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5.05 (4.86-5.27) m
16.57 (15.94-17.29) ft
4.44 (4.16-4.75) m
14.57 (13.65-15.58) ft
3.31 (3.13-3.47) m
10.86 (10.27-11.38) ft
2.80 (2.72-2.92) m
9.19 (8.92-9.58) ft
||76-110 cm (30-43 in)
1191.8 (973-1395) kg
2627.5 (2145-3075) lb
828.4 (703-950) kg
1826.3 (1550-2094) lb
(Kingdon 1997, tail length; Ciofolo and Le Pendu 2013, all other measurements)
*Notes on measurements:
Tail length: range values. All other measurements cited as mean value (± 1 standard deviation). Sample size is 15-18 individuals for all Ciofolo and Le Pendu (2013) data.
*Total length: Measured from tip of snout to posterior end of tail. Equivalent to the head and body length and tail length added together.
Characteristics (Wilson and Mittermeier 2011, except as noted)
- Tallest mammal
- Very long neck
- Short, stiff mane
- Long, black hair on tail; used as an insect-swatter (Dagg 2014)
- Shoulders high, sloping down to hind quarters. Legs of approximately equal size. Apparent slope caused by tall dorsal spines on the thoracic vertebrae.
- No upper incisors or canines
- Long prehensile tongue: 50 cm (20 in)
- Large brown eyes bordered by long, black lashes
- Large hooved feet
Ossicone "horns" (Wilson and Mittermeier 2011)
- Specific to Giraffids
- Horn-like growths
- Permanent and unbranched
- Different than true horns (kertain and other proteins covering bone), but often called "horns" in literature
- Found in other animals, like cattle, buffalo, antelope, and rhinocerous
- Bony in adults; soft and cartilagenous in calves
- Ossification proceeds from the skill, eventually fusing with the skull
- Covered by skin and hair (except the tips, which are hairless, especially in males)
- Up to 13.5 cm (5.3 in) long
- See Sexual Dimorphism, below, for differences between adult male and female horns.
- Ossicones present at birth.
- Formed of small bumps of cartilage, unattached to skull.
- Covered with skin and tufts of hair.
- Background is medium-to-reddish brown. Broken into splotches by buff-colored borders.
- Pattern does not change.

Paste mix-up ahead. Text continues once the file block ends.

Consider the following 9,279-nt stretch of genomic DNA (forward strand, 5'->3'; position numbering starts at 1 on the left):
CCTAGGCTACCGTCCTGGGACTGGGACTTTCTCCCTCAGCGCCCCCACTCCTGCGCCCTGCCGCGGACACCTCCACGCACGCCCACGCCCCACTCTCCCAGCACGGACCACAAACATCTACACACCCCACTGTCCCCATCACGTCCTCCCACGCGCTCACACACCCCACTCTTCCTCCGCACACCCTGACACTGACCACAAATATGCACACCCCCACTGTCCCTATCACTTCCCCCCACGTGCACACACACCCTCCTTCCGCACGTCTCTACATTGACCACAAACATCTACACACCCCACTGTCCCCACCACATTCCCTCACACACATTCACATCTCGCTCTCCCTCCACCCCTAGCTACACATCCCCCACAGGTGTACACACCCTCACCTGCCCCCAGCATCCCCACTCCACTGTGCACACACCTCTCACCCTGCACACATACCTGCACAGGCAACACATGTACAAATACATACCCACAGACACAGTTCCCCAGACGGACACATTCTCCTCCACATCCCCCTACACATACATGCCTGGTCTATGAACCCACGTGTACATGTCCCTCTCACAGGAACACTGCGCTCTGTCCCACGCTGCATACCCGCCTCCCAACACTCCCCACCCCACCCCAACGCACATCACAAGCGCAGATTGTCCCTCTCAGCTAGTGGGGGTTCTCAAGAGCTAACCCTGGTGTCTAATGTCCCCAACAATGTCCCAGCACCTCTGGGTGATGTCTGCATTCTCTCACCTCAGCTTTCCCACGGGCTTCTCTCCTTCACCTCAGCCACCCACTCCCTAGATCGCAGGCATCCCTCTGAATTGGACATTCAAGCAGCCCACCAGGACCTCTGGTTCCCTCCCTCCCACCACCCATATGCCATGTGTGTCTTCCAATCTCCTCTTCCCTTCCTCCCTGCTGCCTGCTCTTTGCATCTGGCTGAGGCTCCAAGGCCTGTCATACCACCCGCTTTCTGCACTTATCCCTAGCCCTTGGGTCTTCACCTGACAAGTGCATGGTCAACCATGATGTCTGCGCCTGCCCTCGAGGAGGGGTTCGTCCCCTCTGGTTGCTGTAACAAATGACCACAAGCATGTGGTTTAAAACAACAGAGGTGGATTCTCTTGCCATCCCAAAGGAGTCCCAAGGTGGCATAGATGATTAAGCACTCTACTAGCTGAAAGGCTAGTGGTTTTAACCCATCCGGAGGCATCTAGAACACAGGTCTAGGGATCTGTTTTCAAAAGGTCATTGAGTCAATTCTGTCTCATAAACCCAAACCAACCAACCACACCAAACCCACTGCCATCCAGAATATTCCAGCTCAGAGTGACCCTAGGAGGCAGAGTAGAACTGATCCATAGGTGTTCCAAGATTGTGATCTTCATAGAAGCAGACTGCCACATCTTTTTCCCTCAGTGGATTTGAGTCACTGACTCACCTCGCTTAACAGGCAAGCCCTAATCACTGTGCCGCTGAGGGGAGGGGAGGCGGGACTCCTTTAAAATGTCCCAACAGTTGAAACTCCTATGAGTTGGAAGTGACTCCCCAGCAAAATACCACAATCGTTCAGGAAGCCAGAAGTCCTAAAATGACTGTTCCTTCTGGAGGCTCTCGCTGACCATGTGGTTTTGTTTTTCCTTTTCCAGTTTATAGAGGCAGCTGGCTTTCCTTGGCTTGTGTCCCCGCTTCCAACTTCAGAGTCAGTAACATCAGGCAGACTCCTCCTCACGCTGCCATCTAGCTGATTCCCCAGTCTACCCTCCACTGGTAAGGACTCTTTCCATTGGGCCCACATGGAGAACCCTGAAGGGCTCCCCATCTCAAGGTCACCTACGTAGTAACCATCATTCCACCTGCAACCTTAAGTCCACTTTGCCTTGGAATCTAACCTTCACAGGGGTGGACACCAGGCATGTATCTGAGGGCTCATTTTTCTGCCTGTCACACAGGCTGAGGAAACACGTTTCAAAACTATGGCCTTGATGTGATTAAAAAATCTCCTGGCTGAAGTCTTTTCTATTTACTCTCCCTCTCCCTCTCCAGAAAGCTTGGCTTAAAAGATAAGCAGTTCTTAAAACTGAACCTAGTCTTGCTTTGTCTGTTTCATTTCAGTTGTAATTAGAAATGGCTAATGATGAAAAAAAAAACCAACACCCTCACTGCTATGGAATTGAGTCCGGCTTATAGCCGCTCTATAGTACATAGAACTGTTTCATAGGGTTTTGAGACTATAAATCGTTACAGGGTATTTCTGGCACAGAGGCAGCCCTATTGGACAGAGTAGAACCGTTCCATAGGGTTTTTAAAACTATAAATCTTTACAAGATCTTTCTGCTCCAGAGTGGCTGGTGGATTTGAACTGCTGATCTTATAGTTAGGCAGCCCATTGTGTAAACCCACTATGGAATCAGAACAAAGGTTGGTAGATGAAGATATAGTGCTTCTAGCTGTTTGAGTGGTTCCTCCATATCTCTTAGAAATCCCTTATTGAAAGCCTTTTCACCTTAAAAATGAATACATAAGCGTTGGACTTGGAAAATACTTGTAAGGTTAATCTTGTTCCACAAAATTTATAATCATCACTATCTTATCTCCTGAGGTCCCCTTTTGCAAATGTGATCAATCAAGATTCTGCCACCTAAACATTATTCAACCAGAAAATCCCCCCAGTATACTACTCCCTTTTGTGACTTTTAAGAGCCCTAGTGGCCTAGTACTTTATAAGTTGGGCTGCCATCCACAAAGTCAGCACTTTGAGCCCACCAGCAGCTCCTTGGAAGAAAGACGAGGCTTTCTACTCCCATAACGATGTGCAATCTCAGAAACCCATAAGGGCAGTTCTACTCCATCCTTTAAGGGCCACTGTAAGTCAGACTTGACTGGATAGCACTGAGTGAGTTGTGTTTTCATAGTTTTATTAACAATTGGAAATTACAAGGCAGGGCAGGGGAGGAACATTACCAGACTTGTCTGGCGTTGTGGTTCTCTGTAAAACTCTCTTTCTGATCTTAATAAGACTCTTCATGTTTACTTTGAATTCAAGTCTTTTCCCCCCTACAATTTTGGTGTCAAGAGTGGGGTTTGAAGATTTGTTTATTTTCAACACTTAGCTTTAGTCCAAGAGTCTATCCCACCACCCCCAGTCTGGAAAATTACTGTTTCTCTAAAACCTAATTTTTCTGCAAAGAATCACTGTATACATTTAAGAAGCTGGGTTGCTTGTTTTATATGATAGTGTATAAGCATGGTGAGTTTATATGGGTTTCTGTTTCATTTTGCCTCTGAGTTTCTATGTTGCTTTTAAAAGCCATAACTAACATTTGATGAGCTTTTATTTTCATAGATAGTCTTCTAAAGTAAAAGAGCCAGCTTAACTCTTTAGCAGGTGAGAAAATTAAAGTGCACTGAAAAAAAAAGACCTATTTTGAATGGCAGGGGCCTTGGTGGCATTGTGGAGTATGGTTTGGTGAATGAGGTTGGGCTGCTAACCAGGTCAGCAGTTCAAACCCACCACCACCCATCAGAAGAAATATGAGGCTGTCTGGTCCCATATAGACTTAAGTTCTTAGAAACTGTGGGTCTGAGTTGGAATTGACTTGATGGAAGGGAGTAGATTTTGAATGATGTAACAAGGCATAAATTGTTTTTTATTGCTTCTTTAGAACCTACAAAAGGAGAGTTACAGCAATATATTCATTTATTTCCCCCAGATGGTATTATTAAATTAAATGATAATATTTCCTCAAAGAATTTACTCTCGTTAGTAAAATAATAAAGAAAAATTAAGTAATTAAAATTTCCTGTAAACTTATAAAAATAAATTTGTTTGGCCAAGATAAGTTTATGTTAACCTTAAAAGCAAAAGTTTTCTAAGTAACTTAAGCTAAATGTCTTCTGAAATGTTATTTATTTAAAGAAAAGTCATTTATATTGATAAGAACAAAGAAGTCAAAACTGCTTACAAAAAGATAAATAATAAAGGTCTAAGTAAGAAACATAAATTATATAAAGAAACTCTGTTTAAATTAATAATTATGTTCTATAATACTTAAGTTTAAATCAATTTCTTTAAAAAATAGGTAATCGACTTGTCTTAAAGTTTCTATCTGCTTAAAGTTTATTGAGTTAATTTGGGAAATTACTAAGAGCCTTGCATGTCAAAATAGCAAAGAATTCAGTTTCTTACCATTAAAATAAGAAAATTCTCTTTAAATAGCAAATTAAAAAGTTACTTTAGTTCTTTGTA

- Blotches of some individuals (particularly males) may darken with age (Berry and Bercovitch 2012).
- Likely not characteristic of all giraffe
- In males, turn from brownish to coal-black between about 7-10 years of age.
- Evolutionary significance of this darkening unknown.
- Individuals can be recognized by their unique markings.
- Rarely, individuals without spots are born all dark (almost black), tan (spots barely visible), or white (although no true albinos have been observed)
- Reticulated giraffe, Kordofan giraffe, and Nubian giraffe have distinctive coat markings (Fennessy et al. 2016)
- Adult males substantially taller and heavier than females
Horns (ossicones) (Wilson and Mittermeier 2011)
- Females: two ossicones
- Generally thinner than in males
- Ends are tufted with hair
- Males: commonly, two ossicones
- Ends hairless, often callused
- May also have a medial ossicone
- Center of forehead
- Secondary sexual male characteristic
- Absent in females, though a ridge may be present
- Sometimes, additional ossicones behind the primary pair
- Also see horn development.
- Skulls of mature males typically weigh 2-3 times that of females; extensive ossification over front of skull, above the eyes, and on the rostrum.
- Females may have additional bony knobs on forehead; not as extensive as in males.
Other Physical and Physiological Characteristics
- Possess 7 cervical vertebrae, the same as other mammals (Wilson and Mittermeier 2011).
- Each of these vertebra is greatly elongated, producing the longest mammalian neck (Wilson and Mittermeier 2011).